Clark carried over this mindset into his first residency: a Wednesday night affair in the basement of Nice 'n' Sleazy, entitled So Weit So Gut. "We’d play a Blake Baxter record into an old funk record, trying and failing to do that really linear cross-genre mixing," he laughs. "But I’m generally less concerned about mixing. Don’t get me wrong, there are ways you can have some technical skill and make it work, but the main thing was the freedom we were given. We were given the chance to play whatever the fuck we wanted, and that’s definitely something I’ve carried over."
As well as his willingness to go across the board and combine multiple styles of music in his sets, Clark’s intellectual approach to musical discovery is something that further cements his position as a unique talent. "I’ve always had that nerdiness of wanting to know every detail about the record. I need to know who’s on it, their story, what inspired it, what was on the same label at the time, what the concept was behind it," he confesses. "I’ve always felt the need to find out the wider meaning of a record, rather than simply viewing it as a DJ tool. So perhaps there is an intellectualism, in that I’m acutely aware of what I’m playing and trying to make connections."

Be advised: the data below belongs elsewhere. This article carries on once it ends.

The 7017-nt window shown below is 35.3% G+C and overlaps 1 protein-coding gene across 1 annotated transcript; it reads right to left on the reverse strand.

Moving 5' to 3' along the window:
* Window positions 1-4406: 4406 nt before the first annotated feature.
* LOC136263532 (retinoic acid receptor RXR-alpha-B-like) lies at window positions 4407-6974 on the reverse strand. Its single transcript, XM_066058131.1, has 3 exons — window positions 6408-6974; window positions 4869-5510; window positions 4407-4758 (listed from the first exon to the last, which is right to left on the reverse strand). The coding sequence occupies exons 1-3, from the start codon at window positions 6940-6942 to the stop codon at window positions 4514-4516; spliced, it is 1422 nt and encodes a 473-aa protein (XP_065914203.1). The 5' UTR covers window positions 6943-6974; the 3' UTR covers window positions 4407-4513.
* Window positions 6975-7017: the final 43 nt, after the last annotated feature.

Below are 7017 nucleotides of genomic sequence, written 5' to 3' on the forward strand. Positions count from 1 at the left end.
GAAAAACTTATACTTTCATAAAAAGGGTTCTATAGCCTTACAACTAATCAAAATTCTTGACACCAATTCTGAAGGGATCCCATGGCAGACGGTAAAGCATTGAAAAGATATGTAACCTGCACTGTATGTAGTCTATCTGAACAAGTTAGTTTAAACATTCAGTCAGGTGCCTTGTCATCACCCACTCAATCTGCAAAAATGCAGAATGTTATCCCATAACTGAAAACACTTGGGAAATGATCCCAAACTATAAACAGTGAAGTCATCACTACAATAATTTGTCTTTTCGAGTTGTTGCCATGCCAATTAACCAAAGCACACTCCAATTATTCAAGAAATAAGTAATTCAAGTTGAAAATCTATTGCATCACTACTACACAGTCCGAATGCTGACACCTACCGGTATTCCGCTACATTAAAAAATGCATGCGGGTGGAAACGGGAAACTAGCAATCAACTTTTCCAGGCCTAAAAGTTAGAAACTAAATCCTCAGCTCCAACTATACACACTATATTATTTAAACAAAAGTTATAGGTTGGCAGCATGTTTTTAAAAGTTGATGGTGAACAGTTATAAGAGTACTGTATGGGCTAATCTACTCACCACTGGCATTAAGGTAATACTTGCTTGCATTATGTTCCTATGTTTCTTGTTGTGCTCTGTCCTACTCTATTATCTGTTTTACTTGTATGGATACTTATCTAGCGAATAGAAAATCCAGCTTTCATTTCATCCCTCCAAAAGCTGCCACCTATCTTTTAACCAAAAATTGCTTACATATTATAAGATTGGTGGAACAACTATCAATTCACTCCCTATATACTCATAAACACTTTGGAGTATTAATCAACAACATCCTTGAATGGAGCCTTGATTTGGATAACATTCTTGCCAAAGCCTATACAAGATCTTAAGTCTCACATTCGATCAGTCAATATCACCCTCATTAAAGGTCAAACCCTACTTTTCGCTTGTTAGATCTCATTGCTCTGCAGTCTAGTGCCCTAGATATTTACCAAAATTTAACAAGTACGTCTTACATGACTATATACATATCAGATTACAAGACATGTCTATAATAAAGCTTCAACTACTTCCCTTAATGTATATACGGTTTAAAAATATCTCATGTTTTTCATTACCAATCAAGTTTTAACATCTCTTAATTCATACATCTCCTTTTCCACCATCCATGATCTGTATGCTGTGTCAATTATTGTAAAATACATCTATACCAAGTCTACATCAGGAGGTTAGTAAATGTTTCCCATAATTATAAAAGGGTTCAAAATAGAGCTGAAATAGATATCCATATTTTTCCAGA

But rather than shunning dance music’s hedonistic traditions in favour of this academic approach, Clark is keen to combine the two. "I love the hedonistic element of dance music and I always want people to have fun and lose themselves," he insists. "But at the same time it’s great to see people educating themselves by listening to new sounds. For instance I absolutely love when someone comes up and asks for the name of a track, and it’ll probably lead to the record running out because I’ve explained every little detail!"
Even in terms of mixes, Clark’s tend to be more considered, with a conscious effort to create a certain mood or tone, as opposed to simply banging one out without a second thought. "From the sounds and themes of the records, I tend to have an idea of how to put things together to create a certain soundscape," he agrees. "Like some kind of sonic story I guess. I find it far harder to record a mix that’s replicating a club angle."
2017 is proving to be his busiest year yet, with a handful of solo and collaborative projects, alongside his role as one quarter of local collective, 12th Isle. "12th Isle is an imagined world, which ties into this concept of otherworldly music that we’re trying to promote. What you can’t comprehend in real life you can try and make sense of in really mysterious music, and we try to provide that kind of escapist outlet in the music we put out."
Also made up of Al White, Ruaidhri McGhee and Stewart Brown, what began as an extension of Clark’s Subcity show (12th Isle Transmissions) soon branched out to incorporate club nights, art exhibitions and a record label.